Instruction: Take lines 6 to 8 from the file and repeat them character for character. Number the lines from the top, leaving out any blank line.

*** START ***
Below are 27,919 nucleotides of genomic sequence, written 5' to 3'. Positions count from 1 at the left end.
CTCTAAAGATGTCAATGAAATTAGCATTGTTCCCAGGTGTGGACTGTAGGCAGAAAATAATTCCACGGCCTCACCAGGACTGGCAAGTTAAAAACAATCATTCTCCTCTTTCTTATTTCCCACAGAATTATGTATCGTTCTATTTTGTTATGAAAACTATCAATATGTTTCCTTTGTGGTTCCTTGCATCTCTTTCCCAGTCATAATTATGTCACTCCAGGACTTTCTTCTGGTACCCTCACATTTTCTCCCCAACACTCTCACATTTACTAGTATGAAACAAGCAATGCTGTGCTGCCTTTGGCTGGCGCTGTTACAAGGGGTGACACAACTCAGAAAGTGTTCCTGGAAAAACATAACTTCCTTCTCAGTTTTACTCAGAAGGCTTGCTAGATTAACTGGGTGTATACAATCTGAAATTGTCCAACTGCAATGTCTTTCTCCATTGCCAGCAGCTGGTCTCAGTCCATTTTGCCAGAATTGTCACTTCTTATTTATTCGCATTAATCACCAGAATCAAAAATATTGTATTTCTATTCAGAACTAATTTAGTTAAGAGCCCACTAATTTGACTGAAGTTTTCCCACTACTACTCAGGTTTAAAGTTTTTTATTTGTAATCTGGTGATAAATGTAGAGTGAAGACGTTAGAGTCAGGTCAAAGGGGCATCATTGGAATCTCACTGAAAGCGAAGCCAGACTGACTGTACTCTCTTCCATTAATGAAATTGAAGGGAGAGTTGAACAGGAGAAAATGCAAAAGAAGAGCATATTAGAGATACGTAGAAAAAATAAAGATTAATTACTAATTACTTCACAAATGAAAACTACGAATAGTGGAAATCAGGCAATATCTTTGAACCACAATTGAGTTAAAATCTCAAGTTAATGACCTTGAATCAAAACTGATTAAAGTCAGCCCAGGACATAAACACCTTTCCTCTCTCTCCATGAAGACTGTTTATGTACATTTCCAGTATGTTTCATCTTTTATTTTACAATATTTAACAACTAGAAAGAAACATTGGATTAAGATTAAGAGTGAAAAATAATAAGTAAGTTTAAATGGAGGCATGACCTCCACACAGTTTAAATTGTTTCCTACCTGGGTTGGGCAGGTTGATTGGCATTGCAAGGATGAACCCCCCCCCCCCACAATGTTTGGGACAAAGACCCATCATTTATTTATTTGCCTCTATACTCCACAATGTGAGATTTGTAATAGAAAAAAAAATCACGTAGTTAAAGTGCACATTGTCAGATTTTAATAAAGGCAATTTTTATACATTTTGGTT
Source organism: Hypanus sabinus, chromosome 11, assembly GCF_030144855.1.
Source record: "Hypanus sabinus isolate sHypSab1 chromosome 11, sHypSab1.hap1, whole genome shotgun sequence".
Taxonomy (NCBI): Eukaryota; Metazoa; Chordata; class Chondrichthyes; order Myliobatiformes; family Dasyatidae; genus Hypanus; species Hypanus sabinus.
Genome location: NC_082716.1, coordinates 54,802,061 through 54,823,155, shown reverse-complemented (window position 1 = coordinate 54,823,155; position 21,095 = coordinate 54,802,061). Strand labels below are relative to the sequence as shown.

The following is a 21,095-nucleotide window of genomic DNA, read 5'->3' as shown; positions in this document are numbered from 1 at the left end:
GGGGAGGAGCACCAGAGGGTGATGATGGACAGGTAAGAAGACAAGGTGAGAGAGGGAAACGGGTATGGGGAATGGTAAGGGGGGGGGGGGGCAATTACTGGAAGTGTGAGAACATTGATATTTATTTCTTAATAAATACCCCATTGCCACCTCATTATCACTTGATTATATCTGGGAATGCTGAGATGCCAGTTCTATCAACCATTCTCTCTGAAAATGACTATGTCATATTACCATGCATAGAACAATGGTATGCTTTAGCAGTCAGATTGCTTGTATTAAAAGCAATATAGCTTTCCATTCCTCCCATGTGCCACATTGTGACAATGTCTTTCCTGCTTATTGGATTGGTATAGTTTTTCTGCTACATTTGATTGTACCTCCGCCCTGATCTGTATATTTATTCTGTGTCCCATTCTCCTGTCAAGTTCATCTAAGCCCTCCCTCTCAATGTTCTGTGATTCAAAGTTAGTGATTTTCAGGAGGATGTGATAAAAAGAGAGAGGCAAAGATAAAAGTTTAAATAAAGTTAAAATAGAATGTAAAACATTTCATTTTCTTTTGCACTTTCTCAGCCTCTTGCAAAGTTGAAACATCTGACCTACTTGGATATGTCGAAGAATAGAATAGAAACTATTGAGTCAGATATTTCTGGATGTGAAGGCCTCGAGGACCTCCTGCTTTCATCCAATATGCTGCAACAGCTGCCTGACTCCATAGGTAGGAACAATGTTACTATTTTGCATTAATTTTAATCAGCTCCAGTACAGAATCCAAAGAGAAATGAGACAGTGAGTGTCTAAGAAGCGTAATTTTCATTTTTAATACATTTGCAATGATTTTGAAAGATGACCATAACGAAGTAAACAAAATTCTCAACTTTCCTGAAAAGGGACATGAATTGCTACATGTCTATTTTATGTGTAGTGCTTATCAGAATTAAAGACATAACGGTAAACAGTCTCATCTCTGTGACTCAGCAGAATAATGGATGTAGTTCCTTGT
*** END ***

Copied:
Genome location: NC_082716.1, coordinates 54,802,061 through 54,823,155, shown reverse-complemented (window position 1 = coordinate 54,823,155; position 21,095 = coordinate 54,802,061). Strand labels below are relative to the sequence as shown.

The following is a 21,095-nucleotide window of genomic DNA, read 5'->3' as shown; positions in this document are numbered from 1 at the left end:
GGGGAGGAGCACCAGAGGGTGATGATGGACAGGTAAGAAGACAAGGTGAGAGAGGGAAACGGGTATGGGGAATGGTAAGGGGGGGGGGGGGCAATTACTGGAAGTGTGAGAACATTGATATTTATTTCTTAATAAATACCCCATTGCCACCTCATTATCACTTGATTATATCTGGGAATGCTGAGATGCCAGTTCTATCAACCATTCTCTCTGAAAATGACTATGTCATATTACCATGCATAGAACAATGGTATGCTTTAGCAGTCAGATTGCTTGTATTAAAAGCAATATAGCTTTCCATTCCTCCCATGTGCCACATTGTGACAATGTCTTTCCTGCTTATTGGATTGGTATAGTTTTTCTGCTACATTTGATTGTACCTCCGCCCTGATCTGTATATTTATTCTGTGTCCCATTCTCCTGTCAAGTTCATCTAAGCCCTCCCTCTCAATGTTCTGTGATTCAAAGTTAGTGATTTTCAGGAGGATGTGATAAAAAGAGAGAGGCAAAGATAAAAGTTTAAATAAAGTTAAAATAGAATGTAAAACATTTCATTTTCTTTTGCACTTTCTCAGCCTCTTGCAAAGTTGAAACATCTGACCTACTTGGATATGTCGAAGAATAGAATAGAAACTATTGAGTCAGATATTTCTGGATGTGAAGGCCTCGAGGACCTCCTGCTTTCATCCAATATGCTGCAACAGCTGCCTGACTCCATAGGTAGGAACAATGTTACTATTTTGCATTAATTTTAATCAGCTCCAGTACAGAATCCAAAGAGAAATGAGACAGTGAGTGTCTAAGAAGCGTAATTTTCATTTTTAATACATTTGCAATGATTTTGAAAGATGACCATAACGAAGTAAACAAAATTCTCAACTTTCCTGAAAAGGGACATGAATTGCTACATGTCTATTTTATGTGTAGTGCTTATCAGAATTAAAGACATAACGGTAAACAGTCTCATCTCTGTGACTCAGCAGAATAATGGATGTAGTTCCTTGT